Saving Social Security: The
Social Security Amendments of
With the passage of the 1972 amendments, the construction of America's old-age pension system was complete. Nearly universal coverage, expanded benefits, pensions for a beneficiary's survivors, and the inclusion of a disability insurance program concluded the aims of Franklin D. Roosevelt. The program's advocates should have been able to rest on their laurels, their victory won. Yet ironically, the same amendments that completed the program also threw it into a severe financial crisis. Just 10 years after their passage, the entire system appeared to be on the brink of collapse. Social Security suddenly needed to be “saved.”
Yet participants then, and now, debated exactly what they were saving the program from. For the reforms of 1983 stemmed from two very different financial problems, a predicted shortfall in the Old-Age and Survivors Insurance (OASI) Social Security trust fund and the effects of the economic policies of the new Ronald Reagan administration.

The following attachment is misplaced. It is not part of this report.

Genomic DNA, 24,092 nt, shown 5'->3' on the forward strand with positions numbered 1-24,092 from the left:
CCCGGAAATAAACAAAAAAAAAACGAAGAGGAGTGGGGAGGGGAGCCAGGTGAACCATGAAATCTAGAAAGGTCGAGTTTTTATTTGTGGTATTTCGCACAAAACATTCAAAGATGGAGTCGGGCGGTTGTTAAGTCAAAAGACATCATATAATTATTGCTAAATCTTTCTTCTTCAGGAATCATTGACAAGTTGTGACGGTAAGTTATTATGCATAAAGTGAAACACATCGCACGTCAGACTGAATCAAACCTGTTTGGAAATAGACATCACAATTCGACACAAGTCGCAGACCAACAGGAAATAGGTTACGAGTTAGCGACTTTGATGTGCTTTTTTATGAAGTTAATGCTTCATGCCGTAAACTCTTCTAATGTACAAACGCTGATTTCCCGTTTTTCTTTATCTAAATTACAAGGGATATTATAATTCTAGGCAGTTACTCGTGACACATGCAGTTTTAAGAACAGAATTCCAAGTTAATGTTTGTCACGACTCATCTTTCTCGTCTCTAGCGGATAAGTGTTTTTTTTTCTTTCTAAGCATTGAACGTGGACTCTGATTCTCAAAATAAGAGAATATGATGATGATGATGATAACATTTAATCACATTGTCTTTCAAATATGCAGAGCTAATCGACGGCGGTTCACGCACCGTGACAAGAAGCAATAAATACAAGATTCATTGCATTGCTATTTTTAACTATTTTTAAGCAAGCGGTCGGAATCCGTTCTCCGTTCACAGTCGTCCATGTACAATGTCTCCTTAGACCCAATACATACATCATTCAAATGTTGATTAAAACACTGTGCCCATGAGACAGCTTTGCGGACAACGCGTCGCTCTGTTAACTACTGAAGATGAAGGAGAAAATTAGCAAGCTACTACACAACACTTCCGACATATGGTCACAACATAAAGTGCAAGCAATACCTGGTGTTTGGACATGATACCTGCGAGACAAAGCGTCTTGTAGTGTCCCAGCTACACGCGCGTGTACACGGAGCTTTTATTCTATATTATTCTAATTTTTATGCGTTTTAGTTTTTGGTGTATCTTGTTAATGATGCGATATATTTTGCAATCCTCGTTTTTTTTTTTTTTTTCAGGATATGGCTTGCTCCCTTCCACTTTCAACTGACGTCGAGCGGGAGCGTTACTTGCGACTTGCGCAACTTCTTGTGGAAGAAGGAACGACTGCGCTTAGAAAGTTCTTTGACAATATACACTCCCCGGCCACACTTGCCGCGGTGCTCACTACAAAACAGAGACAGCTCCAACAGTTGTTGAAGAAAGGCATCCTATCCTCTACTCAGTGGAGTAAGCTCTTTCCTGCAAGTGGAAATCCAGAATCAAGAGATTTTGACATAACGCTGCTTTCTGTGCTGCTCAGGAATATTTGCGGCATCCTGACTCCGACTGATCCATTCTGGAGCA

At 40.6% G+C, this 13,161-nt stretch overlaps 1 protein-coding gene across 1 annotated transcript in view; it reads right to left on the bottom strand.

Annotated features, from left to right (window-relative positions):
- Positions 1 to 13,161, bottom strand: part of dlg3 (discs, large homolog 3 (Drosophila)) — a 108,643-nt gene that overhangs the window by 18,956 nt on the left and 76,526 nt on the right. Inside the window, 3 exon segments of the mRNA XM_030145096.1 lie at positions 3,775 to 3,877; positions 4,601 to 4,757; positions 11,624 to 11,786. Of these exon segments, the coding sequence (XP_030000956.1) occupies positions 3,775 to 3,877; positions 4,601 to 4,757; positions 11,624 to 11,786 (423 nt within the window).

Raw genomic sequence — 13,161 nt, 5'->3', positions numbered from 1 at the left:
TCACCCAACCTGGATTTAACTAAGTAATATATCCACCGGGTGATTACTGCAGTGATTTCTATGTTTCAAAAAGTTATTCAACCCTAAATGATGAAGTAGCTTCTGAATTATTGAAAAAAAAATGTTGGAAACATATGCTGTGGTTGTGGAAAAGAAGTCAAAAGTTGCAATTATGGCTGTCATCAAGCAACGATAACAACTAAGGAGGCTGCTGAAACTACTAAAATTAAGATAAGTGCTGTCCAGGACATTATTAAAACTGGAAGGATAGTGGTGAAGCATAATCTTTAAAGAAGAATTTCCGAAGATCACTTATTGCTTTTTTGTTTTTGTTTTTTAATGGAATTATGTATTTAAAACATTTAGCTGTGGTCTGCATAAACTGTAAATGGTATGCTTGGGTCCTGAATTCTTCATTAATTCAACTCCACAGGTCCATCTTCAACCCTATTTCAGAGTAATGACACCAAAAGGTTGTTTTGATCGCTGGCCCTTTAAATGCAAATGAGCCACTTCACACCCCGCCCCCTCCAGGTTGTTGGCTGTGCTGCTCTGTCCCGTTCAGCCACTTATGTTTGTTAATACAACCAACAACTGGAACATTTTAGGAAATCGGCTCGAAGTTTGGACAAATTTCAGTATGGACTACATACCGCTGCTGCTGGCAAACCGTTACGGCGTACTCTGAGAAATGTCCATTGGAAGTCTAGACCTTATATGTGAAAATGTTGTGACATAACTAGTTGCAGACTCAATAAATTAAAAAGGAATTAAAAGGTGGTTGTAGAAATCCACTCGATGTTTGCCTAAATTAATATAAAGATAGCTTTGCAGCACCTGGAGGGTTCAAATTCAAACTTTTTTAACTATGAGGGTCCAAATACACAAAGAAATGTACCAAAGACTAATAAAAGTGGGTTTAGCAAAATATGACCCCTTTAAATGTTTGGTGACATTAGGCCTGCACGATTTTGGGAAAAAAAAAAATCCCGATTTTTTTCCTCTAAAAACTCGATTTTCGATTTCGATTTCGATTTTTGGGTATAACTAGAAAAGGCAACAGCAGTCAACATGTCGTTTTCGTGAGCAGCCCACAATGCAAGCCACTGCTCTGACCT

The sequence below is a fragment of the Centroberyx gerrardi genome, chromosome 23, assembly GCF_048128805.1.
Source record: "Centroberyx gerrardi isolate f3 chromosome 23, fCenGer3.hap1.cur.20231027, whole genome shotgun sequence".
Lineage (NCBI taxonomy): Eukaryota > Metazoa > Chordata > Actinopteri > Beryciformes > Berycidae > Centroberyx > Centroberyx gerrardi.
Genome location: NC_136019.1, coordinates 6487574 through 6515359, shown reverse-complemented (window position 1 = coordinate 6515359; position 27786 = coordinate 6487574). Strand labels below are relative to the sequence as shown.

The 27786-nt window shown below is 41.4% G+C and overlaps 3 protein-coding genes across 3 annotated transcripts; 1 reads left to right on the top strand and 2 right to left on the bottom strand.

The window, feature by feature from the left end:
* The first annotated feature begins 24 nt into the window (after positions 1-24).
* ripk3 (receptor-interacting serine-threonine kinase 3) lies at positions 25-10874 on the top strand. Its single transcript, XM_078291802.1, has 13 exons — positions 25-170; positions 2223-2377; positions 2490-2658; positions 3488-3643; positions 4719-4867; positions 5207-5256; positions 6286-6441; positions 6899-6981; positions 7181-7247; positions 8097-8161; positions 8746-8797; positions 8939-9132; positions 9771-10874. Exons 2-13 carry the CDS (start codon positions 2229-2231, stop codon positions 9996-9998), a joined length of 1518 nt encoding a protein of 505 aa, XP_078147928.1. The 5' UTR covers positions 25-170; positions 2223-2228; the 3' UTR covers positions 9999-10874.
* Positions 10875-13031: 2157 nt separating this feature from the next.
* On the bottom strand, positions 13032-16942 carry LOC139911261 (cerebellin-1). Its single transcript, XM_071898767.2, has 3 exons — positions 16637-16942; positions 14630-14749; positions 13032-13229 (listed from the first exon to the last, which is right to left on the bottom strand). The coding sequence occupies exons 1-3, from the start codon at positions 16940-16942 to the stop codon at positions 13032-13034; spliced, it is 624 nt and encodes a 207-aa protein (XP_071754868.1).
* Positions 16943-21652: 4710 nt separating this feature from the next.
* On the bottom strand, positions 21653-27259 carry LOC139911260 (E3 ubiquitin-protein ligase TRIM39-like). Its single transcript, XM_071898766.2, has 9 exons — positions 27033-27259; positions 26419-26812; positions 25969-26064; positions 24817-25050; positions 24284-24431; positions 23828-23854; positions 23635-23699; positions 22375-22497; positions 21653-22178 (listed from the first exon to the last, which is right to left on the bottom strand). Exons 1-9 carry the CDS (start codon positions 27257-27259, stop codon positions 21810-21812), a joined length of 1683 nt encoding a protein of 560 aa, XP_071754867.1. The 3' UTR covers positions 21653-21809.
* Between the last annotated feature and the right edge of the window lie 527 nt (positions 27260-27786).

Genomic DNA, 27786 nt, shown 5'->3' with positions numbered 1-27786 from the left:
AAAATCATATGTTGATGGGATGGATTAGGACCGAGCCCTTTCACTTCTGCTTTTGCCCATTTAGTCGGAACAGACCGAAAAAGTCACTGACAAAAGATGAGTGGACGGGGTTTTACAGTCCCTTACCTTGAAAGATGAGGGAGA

The first of these problems was undoubtedly the result of the 1972 amendments. Recall that in that year Congress added a costof-living adjustment to Social Security benefits. Benefits now rise with the inflation rate, as measured by the Consumer Price Index (CPI). At the time, this was thought to improve the process for determining benefit increases. But it was based upon assumptions that turned out to be wrong. Most everyone expected that, in the years ahead, inflation rates would remain within the historical norm. This was incorrect. Inflation instead raced out of control as the 1970s progressed, and by 1980 the U.S. inflation rate was four